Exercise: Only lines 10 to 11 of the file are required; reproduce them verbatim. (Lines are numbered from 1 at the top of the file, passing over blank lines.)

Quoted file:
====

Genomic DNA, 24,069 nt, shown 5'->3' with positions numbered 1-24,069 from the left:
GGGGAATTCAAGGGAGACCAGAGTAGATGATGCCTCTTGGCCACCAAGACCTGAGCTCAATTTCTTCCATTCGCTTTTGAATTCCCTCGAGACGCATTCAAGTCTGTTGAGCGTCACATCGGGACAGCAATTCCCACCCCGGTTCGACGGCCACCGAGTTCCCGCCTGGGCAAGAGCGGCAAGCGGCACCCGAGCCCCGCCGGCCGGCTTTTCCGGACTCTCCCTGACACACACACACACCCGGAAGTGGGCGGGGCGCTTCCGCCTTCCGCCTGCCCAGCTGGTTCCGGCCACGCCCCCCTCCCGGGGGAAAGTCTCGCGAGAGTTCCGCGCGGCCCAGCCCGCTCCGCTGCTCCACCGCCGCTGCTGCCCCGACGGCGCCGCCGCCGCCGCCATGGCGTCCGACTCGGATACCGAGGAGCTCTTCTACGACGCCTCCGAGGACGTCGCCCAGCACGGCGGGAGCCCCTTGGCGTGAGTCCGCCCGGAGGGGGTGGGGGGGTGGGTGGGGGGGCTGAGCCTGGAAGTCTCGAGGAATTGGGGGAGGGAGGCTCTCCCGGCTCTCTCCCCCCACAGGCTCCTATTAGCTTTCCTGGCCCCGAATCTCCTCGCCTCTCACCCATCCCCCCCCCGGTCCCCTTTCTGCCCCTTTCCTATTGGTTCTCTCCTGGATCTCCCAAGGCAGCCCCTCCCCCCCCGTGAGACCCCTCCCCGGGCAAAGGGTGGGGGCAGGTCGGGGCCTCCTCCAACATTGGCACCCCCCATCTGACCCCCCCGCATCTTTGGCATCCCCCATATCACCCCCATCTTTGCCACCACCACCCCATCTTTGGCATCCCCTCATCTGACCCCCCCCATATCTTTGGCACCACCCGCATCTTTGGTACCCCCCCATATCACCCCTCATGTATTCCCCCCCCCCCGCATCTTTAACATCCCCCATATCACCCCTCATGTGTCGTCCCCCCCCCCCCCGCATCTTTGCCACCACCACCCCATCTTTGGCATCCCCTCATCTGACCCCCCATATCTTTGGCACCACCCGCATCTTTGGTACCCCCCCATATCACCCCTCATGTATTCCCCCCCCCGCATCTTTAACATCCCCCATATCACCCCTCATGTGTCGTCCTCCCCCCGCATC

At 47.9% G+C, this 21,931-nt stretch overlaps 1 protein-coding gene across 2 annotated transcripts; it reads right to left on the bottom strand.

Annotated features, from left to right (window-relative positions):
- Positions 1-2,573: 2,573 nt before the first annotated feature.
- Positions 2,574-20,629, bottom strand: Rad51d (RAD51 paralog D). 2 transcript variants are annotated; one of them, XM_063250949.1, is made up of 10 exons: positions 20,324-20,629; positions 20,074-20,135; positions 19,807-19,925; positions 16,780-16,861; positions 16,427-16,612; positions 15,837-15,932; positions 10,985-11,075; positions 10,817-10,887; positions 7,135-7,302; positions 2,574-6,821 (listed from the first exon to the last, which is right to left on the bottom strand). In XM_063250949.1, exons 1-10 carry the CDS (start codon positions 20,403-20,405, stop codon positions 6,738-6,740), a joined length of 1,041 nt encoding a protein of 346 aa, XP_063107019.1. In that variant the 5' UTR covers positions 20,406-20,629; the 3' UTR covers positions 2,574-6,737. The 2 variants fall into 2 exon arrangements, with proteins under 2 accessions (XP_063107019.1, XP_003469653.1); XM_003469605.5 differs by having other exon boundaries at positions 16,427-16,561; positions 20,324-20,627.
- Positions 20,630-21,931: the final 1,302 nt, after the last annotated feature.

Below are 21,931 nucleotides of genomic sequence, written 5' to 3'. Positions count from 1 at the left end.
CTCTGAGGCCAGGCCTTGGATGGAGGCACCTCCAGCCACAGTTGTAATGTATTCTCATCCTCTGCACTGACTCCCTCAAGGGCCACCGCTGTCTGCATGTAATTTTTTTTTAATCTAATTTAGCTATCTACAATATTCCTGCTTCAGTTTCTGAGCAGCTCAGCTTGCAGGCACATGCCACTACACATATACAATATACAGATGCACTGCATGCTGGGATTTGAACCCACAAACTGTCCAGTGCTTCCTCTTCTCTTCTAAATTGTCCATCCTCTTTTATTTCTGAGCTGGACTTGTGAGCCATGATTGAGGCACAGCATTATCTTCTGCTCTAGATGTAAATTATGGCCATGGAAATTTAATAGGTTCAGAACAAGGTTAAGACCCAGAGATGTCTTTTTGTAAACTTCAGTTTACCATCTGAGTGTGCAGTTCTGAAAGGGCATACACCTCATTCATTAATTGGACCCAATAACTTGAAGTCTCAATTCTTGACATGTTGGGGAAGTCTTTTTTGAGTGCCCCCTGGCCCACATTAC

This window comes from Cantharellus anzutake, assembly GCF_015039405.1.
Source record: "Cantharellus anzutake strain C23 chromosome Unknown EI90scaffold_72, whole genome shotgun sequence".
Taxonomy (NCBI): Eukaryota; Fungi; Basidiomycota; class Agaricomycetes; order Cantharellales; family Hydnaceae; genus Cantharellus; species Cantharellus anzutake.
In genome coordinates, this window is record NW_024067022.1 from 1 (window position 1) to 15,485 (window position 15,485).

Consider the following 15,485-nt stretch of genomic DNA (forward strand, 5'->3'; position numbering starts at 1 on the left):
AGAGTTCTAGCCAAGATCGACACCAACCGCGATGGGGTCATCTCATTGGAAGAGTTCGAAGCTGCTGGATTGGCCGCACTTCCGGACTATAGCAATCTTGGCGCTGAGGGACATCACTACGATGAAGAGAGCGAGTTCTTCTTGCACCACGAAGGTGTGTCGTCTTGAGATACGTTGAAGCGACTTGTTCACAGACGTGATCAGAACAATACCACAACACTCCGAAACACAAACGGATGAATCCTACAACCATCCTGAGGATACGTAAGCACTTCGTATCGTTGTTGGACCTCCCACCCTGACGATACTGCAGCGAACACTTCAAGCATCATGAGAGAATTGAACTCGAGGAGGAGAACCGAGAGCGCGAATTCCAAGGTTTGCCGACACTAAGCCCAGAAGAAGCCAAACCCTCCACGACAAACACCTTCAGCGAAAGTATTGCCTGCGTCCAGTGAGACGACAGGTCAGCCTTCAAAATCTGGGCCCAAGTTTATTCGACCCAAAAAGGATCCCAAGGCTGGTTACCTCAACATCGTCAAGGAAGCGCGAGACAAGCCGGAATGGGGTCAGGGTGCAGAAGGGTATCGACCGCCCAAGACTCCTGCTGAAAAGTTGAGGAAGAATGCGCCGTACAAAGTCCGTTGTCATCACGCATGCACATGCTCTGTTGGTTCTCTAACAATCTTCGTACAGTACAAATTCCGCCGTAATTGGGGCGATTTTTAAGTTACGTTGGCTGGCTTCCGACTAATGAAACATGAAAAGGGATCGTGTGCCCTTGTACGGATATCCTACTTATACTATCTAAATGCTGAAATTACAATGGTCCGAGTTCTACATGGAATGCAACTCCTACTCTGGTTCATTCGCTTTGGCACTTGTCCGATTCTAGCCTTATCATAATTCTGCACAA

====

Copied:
This window comes from Cantharellus anzutake, assembly GCF_015039405.1.
Source record: "Cantharellus anzutake strain C23 chromosome Unknown EI90scaffold_72, whole genome shotgun sequence".